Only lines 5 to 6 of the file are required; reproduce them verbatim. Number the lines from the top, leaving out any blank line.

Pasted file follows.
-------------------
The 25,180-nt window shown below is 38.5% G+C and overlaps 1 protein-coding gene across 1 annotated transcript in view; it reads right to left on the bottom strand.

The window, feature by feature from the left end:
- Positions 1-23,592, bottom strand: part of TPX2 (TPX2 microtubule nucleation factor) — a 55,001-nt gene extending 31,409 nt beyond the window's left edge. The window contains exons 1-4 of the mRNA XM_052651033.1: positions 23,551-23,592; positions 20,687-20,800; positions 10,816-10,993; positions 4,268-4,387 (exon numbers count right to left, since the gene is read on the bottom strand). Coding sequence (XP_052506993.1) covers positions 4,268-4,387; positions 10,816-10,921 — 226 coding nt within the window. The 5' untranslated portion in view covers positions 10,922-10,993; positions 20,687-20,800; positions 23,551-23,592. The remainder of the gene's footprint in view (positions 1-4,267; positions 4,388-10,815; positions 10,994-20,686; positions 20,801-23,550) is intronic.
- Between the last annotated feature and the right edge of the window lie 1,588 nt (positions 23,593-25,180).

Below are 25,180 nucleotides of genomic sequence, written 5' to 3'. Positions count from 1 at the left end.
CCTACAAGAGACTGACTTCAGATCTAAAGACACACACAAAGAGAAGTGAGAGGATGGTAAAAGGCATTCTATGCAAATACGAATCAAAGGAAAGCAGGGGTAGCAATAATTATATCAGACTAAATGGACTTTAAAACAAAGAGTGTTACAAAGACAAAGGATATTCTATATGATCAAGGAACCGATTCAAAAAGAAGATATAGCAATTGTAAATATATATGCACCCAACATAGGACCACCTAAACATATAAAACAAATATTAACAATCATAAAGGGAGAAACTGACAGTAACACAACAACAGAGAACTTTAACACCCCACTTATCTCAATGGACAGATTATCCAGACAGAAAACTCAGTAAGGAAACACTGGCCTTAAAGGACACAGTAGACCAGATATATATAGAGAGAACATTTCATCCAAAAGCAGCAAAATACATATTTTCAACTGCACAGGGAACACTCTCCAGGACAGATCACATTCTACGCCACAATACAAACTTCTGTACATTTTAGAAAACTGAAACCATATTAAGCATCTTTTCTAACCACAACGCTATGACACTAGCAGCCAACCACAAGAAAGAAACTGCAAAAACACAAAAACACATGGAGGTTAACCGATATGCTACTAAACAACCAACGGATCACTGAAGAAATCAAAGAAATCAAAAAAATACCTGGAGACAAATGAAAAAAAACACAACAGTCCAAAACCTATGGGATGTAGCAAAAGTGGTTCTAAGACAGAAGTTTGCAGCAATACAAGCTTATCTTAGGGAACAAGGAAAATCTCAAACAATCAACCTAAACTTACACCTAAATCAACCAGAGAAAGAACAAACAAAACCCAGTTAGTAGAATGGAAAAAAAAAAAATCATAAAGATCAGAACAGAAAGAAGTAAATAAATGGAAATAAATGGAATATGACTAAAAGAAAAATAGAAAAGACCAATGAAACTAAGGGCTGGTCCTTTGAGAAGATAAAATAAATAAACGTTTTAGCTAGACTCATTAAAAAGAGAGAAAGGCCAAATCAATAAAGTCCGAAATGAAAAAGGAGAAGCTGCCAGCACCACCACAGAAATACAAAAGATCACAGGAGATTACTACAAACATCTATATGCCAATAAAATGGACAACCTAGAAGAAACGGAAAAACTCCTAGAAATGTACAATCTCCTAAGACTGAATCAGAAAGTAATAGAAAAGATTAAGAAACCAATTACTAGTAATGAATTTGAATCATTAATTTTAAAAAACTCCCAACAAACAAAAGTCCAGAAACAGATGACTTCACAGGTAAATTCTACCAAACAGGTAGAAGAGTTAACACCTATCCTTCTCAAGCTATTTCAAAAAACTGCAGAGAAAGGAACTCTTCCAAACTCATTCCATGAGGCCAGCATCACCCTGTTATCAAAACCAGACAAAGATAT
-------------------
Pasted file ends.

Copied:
Below are 25,180 nucleotides of genomic sequence, written 5' to 3'. Positions count from 1 at the left end.
CCTACAAGAGACTGACTTCAGATCTAAAGACACACACAAAGAGAAGTGAGAGGATGGTAAAAGGCATTCTATGCAAATACGAATCAAAGGAAAGCAGGGGTAGCAATAATTATATCAGACTAAATGGACTTTAAAACAAAGAGTGTTACAAAGACAAAGGATATTCTATATGATCAAGGAACCGATTCAAAAAGAAGATATAGCAATTGTAAATATATATGCACCCAACATAGGACCACCTAAACATATAAAACAAATATTAACAATCATAAAGGGAGAAACTGACAGTAACACAACAACAGAGAACTTTAACACCCCACTTATCTCAATGGACAGATTATCCAGACAGAAAACTCAGTAAGGAAACACTGGCCTTAAAGGACACAGTAGACCAGATATATATAGAGAGAACATTTCATCCAAAAGCAGCAAAATACATATTTTCAACTGCACAGGGAACACTCTCCAGGACAGATCACATTCTACGCCACAATACAAACTTCTGTACATTTTAGAAAACTGAAACCATATTAAGCATCTTTTCTAACCACAACGCTATGACACTAGCAGCCAACCACAAGAAAGAAACTGCAAAAACACAAAAACACATGGAGGTTAACCGATATGCTACTAAACAACCAACGGATCACTGAAGAAATCAAAGAAATCAAAAAAATACCTGGAGACAAATGAAAAAAAACACAACAGTCCAAAACCTATGGGATGTAGCAAAAGTGGTTCTAAGACAGAAGTTTGCAGCAATACAAGCTTATCTTAGGGAACAAGGAAAATCTCAAACAATCAACCTAAACTTACACCTAAATCAACCAGAGAAAGAACAAACAAAACCCAGTTAGTAGAATGGAAAAAAAAAAAATCATAAAGATCAGAACAGAAAGAAGTAAATAAATGGAAATAAATGGAATATGACTAAAAGAAAAATAGAAAAGACCAATGAAACTAAGGGCTGGTCCTTTGAGAAGATAAAATAAATAAACGTTTTAGCTAGACTCATTAAAAAGAGAGAAAGGCCAAATCAATAAAGTCCGAAATGAAAAAGGAGAAGCTGCCAGCACCACCACAGAAATACAAAAGATCACAGGAGATTACTACAAACATCTATATGCCAATAAAATGGACAACCTAGAAGAAACGGAAAAACTCCTAGAAATGTACAATCTCCTAAGACTGAATCAGAAAGTAATAGAAAAGATTAAGAAACCAATTACTAGTAATGAATTTGAATCATTAATTTTAAAAAACTCCCAACAAACAAAAGTCCAGAAACAGATGACTTCACAGGTAAATTCTACCAAACAGGTAGAAGAGTTAACACCTATCCTTCTCAAGCTATTTCAAAAAACTGCAGAGAAAGGAACTCTTCCAAACTCATTCCATGAGGCCAGCATCACCCTGTTATCAAAACCAGACAAAGATAT